As the foregoing cases illustrate, when an employee experiences expected ongoing symptoms from an original compensable injury as a result of routine physical activities in subsequent employment, in the absence of evidence of some additional harmful change to the underlying anatomical condition of the employee, those expected ongoing symptoms will be treated under Alabama law as a recurrence of the symptoms from the original injury and not as an aggravation of the original injury. See 1 Terry A. Moore, Alabama Workers' Compensation § 6:24 (2d ed. 2013); see also White v. HB & G Bldg. Prods., Inc.,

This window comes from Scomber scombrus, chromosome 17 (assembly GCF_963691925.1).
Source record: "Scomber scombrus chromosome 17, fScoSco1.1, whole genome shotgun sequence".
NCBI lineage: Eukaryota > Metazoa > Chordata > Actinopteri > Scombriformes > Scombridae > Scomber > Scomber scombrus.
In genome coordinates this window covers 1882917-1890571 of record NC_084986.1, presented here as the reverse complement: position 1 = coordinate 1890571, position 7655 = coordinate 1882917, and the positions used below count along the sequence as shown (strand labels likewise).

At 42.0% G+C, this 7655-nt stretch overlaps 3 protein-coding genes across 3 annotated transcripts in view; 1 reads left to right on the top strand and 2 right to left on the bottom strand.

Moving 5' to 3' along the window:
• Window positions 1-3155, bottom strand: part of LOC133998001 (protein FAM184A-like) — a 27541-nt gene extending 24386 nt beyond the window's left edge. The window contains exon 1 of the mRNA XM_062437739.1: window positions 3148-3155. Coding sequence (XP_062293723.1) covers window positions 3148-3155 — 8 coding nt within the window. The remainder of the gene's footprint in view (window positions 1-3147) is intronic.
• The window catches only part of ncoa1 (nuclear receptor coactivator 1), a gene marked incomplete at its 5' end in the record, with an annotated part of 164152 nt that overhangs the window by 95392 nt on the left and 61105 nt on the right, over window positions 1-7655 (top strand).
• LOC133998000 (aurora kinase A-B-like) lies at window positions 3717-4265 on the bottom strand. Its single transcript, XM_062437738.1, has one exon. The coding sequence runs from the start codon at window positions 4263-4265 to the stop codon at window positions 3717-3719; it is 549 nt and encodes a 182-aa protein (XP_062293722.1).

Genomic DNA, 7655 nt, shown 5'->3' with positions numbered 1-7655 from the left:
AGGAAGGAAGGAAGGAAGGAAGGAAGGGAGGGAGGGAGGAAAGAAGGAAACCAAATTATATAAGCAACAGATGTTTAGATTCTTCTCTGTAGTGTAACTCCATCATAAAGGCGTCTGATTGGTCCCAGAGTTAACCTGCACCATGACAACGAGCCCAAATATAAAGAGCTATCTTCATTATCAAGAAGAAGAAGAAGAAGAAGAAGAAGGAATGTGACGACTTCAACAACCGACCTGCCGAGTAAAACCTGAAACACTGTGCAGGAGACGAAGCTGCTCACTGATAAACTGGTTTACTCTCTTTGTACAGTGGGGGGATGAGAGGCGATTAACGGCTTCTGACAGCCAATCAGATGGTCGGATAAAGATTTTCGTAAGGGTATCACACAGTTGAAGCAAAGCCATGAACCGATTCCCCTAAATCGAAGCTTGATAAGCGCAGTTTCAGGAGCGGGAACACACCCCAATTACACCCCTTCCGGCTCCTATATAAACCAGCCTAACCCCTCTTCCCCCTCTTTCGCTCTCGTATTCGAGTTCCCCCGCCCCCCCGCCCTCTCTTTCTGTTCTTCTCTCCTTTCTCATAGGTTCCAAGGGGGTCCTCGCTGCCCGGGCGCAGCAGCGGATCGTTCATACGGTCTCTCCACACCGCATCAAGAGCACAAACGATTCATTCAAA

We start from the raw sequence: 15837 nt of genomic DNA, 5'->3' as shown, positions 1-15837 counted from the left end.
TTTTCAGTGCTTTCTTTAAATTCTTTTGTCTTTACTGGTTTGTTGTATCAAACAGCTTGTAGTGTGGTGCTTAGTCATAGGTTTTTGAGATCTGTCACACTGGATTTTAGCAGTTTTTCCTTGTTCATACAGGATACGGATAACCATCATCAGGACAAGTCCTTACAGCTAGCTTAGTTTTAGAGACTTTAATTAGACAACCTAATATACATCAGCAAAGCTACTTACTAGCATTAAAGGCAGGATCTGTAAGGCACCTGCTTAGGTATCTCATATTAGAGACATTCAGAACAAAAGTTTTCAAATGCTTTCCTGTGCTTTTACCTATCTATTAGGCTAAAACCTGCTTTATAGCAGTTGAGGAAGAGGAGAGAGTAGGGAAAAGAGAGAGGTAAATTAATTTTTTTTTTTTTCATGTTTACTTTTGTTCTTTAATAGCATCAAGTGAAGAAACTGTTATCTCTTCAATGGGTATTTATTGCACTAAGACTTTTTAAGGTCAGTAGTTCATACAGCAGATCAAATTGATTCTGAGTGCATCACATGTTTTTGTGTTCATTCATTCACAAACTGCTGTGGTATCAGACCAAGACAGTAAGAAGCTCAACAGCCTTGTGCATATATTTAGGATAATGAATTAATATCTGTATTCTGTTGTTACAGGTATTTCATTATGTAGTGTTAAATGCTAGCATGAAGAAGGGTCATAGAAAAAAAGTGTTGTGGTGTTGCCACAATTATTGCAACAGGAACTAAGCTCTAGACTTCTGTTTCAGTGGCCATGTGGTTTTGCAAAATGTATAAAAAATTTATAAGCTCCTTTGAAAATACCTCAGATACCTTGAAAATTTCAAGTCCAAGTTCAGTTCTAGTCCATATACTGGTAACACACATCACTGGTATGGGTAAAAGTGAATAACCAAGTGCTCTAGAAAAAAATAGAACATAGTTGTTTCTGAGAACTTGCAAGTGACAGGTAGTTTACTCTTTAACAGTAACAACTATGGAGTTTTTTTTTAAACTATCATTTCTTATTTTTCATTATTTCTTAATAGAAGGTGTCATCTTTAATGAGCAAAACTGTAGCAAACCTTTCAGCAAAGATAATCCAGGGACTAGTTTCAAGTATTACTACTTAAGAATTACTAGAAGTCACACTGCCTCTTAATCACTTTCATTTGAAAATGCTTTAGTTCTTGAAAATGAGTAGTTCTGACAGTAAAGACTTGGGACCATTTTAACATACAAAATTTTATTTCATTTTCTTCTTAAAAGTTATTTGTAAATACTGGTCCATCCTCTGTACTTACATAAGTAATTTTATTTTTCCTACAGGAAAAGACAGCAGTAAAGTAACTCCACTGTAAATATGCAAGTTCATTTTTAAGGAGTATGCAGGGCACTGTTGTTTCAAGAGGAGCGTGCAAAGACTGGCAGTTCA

Page 801

68 So.3d 155 (Ala.Civ.App. 2010).